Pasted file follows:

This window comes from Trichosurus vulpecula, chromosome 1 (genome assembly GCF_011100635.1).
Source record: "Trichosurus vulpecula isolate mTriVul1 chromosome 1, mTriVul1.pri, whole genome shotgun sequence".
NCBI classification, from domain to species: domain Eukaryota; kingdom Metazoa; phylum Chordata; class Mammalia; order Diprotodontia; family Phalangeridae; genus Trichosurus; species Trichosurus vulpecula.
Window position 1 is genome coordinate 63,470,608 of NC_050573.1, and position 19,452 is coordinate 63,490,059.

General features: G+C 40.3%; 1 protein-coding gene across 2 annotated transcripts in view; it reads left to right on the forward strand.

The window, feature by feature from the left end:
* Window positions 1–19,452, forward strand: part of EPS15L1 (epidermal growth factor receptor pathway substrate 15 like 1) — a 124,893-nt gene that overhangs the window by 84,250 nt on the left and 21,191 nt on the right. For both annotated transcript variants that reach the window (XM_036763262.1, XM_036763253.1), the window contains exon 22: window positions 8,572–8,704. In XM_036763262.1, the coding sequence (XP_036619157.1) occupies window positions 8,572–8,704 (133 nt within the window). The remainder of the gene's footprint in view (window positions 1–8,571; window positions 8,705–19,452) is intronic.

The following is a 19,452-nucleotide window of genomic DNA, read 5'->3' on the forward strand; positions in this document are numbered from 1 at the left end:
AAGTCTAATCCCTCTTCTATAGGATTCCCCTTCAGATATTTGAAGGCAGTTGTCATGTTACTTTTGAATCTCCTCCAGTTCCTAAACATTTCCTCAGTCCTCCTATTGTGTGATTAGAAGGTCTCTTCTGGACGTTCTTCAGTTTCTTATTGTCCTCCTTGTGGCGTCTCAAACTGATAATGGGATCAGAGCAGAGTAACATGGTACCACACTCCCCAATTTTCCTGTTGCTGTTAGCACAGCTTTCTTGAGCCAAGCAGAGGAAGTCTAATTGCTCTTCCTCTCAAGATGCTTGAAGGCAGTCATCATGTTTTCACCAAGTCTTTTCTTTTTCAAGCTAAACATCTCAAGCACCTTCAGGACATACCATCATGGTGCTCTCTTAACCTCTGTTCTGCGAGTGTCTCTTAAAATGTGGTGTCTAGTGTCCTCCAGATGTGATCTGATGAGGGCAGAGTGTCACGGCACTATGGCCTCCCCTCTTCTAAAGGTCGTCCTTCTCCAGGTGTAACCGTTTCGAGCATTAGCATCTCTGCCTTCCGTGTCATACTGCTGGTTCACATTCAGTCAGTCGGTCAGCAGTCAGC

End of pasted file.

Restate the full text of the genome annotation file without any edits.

This window comes from Trichosurus vulpecula, chromosome 1 (genome assembly GCF_011100635.1).
Source record: "Trichosurus vulpecula isolate mTriVul1 chromosome 1, mTriVul1.pri, whole genome shotgun sequence".
NCBI classification, from domain to species: domain Eukaryota; kingdom Metazoa; phylum Chordata; class Mammalia; order Diprotodontia; family Phalangeridae; genus Trichosurus; species Trichosurus vulpecula.
Window position 1 is genome coordinate 63,470,608 of NC_050573.1, and position 19,452 is coordinate 63,490,059.

General features: G+C 40.3%; 1 protein-coding gene across 2 annotated transcripts in view; it reads left to right on the forward strand.

The window, feature by feature from the left end:
* Window positions 1–19,452, forward strand: part of EPS15L1 (epidermal growth factor receptor pathway substrate 15 like 1) — a 124,893-nt gene that overhangs the window by 84,250 nt on the left and 21,191 nt on the right. For both annotated transcript variants that reach the window (XM_036763262.1, XM_036763253.1), the window contains exon 22: window positions 8,572–8,704. In XM_036763262.1, the coding sequence (XP_036619157.1) occupies window positions 8,572–8,704 (133 nt within the window). The remainder of the gene's footprint in view (window positions 1–8,571; window positions 8,705–19,452) is intronic.

The following is a 19,452-nucleotide window of genomic DNA, read 5'->3' on the forward strand; positions in this document are numbered from 1 at the left end:
AAGTCTAATCCCTCTTCTATAGGATTCCCCTTCAGATATTTGAAGGCAGTTGTCATGTTACTTTTGAATCTCCTCCAGTTCCTAAACATTTCCTCAGTCCTCCTATTGTGTGATTAGAAGGTCTCTTCTGGACGTTCTTCAGTTTCTTATTGTCCTCCTTGTGGCGTCTCAAACTGATAATGGGATCAGAGCAGAGTAACATGGTACCACACTCCCCAATTTTCCTGTTGCTGTTAGCACAGCTTTCTTGAGCCAAGCAGAGGAAGTCTAATTGCTCTTCCTCTCAAGATGCTTGAAGGCAGTCATCATGTTTTCACCAAGTCTTTTCTTTTTCAAGCTAAACATCTCAAGCACCTTCAGGACATACCATCATGGTGCTCTCTTAACCTCTGTTCTGCGAGTGTCTCTTAAAATGTGGTGTCTAGTGTCCTCCAGATGTGATCTGATGAGGGCAGAGTGTCACGGCACTATGGCCTCCCCTCTTCTAAAGGTCGTCCTTCTCCAGGTGTAACCGTTTCGAGCATTAGCATCTCTGCCTTCCGTGTCATACTGCTGGTTCACATTCAGTCAGTCGGTCAGCAGTCAGC